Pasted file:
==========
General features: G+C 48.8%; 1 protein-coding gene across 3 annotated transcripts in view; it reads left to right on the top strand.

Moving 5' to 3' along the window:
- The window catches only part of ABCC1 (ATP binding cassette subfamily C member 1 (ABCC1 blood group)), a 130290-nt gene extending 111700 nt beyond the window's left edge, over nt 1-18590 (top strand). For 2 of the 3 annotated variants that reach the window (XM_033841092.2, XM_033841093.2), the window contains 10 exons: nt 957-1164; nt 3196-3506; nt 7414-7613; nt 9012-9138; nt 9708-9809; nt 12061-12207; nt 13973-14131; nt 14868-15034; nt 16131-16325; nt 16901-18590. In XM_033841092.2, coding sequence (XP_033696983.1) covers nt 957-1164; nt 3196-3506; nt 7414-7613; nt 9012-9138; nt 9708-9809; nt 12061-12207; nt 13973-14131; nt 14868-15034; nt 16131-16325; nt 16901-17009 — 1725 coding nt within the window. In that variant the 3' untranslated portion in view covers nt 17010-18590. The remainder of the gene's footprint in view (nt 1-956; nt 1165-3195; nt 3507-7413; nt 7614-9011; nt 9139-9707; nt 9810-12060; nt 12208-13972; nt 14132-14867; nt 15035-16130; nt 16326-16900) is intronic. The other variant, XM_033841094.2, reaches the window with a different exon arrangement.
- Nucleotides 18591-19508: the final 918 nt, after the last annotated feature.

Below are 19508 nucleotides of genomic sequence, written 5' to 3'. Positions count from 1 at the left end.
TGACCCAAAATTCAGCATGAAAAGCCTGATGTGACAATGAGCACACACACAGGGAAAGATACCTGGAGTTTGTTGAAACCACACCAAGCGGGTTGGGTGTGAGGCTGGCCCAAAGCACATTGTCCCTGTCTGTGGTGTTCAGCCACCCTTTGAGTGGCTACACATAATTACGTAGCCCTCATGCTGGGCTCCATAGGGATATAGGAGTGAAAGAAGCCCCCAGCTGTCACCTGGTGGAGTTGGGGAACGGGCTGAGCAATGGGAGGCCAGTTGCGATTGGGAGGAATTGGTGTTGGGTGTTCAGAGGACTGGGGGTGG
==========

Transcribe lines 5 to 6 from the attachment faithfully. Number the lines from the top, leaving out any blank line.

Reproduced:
Below are 19508 nucleotides of genomic sequence, written 5' to 3'. Positions count from 1 at the left end.
TGACCCAAAATTCAGCATGAAAAGCCTGATGTGACAATGAGCACACACACAGGGAAAGATACCTGGAGTTTGTTGAAACCACACCAAGCGGGTTGGGTGTGAGGCTGGCCCAAAGCACATTGTCCCTGTCTGTGGTGTTCAGCCACCCTTTGAGTGGCTACACATAATTACGTAGCCCTCATGCTGGGCTCCATAGGGATATAGGAGTGAAAGAAGCCCCCAGCTGTCACCTGGTGGAGTTGGGGAACGGGCTGAGCAATGGGAGGCCAGTTGCGATTGGGAGGAATTGGTGTTGGGTGTTCAGAGGACTGGGGGTGG